Thursday, August 25, 2011

The Elements of Design (Visual Art)

The Elements of Design (sometimes called the Elements of Art) are the basic building blocks of art. Artists use these elements to plan and design their artwork. There are seven of them. They are Shape, Line, Color, Texture, Value, Space, and Form.


A shape is an enclosed figure. There is an inside and an outside. Shapes that have special mathematical rules are called geometric shapes. Examples of geometric shapes are circles, squares, rectangles, triangles, hexagons, etc.

Shapes that don't follow any special rules are called organic shapes. Organic shapes might look like something you recognize, like a leaf, or might simply look like a blob.


In math, a line is the shortest distance between two points. In art, though, we are more free with the definition. Lines are not closed figures. They are open ended and can move across the paper in many different ways. Lines that follow a predictable pattern are called geometric lines. Zig-zag lines and wavy lines are examples of geometric lines. Lines that are completely unpredictable are called organic lines. Lines can be thick or thin, straight or curvy.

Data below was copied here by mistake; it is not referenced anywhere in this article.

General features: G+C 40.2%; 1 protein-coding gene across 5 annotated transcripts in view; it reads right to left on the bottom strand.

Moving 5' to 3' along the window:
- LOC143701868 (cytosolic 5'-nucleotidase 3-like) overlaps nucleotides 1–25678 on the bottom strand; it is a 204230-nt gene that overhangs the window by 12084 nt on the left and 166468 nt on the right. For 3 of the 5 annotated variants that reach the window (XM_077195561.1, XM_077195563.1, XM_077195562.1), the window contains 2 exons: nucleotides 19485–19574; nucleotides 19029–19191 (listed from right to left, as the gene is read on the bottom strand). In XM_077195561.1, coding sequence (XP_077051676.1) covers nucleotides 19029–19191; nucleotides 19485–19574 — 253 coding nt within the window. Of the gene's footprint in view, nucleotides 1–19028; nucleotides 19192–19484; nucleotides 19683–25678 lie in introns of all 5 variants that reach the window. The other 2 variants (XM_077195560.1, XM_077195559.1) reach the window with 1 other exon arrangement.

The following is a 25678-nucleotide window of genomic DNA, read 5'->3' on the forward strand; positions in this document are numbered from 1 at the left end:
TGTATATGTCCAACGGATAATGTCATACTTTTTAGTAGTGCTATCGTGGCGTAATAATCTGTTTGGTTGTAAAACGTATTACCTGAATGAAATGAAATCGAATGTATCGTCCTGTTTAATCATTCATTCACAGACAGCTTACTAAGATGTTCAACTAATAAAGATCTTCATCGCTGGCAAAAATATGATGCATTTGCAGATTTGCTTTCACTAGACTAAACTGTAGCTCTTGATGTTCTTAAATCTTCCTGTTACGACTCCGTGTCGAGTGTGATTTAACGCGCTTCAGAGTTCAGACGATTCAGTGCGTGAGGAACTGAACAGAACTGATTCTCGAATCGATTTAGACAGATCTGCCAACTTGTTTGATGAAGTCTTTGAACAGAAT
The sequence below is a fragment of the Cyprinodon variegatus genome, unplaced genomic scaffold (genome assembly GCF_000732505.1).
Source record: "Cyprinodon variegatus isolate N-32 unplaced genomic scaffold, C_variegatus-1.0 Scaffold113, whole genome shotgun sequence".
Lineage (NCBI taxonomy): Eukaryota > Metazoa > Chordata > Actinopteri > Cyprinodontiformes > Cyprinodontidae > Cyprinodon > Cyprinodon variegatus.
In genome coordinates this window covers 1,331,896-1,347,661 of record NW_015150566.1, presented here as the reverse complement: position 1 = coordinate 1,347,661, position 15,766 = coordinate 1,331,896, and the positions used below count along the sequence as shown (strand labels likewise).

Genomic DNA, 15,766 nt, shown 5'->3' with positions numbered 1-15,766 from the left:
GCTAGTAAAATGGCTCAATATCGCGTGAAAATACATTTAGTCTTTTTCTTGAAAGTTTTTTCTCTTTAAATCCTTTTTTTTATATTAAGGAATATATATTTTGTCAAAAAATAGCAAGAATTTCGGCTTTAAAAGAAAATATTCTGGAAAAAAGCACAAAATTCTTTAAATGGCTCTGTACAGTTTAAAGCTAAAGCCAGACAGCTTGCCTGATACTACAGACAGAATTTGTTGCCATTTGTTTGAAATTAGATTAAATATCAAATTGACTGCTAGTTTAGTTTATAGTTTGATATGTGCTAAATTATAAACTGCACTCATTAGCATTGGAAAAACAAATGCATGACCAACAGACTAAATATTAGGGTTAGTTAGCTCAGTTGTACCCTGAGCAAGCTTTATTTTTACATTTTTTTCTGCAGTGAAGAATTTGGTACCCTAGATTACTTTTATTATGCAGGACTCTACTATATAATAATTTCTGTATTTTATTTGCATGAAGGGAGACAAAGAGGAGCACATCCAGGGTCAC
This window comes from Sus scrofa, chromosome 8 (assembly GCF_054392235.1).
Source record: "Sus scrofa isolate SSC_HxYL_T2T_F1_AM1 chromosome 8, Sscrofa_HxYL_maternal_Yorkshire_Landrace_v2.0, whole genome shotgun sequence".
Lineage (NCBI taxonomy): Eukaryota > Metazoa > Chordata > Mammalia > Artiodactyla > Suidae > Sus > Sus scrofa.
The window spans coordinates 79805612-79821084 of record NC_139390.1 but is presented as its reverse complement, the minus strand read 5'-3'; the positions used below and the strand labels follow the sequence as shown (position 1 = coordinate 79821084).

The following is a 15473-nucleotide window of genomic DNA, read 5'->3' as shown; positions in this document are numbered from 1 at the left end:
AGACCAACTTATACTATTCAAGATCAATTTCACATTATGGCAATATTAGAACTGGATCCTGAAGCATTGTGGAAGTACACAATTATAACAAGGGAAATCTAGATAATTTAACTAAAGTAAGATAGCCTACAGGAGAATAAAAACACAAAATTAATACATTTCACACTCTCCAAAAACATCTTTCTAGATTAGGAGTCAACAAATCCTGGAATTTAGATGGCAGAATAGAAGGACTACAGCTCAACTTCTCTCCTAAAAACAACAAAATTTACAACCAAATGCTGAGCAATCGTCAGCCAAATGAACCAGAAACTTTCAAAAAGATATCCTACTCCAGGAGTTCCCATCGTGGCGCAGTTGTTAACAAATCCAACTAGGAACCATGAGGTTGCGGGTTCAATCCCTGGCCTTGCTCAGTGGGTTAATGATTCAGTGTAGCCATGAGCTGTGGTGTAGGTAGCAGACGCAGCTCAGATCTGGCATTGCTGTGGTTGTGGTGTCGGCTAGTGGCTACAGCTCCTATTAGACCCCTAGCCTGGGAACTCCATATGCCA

We have been slowly learning about color every year since 1st grade. Colors are organized on a Color Wheel to help us see how they are related to each other. This year we are reviewing Primary, Secondary, and Tertiary. We will be learning Complimentary, Analogous, Monochromatic, and Triadic for the first time.

Texture is the way something feels when you touch it, or how it would feel if you could touch it. If you can really feel it when you touch it, it is called Real Texture. If you can't feel it when you touch it, it is Implied Texture.

Value is every tone of a color from the darkest of the dark, to the lightest of the light. When you arrange them in order from lightest to darkest, it is called a Value Scale. When black and white are arranged in a Value Scale it is sometimes called a Gray Scale, or a Key Scale.


When we talk about space in the art room, we are not talking about outer space! Space means creating a feeling of depth. Near and far. Front and back. The illusion of space is created on a flat paper by using overlap, size and placement, and details.


Forms are 3-D shapes.  

You can create the illusion of form on a flat paper by shading to show where the light and shadow are, or you can use contour lines.  Contour lines follow the surface of a 3-D object. 

Here is an amazing image that demonstrates contour lines!


Steve said...

wow thats really good!!!

The Shoemakers said...

I am def sending this site to my Art Teacher. I'm currently in Art for Elementary teachers and this is exactly what we have been going over! Neat :)

Art at Chesterbrook Academy Elementary School said...

I just discovered you blog.

Great lesson on the Elements of Design.

I like the way your present the information for each project at hand.

Aoife =D said...

By any chance would you know what artist drew that?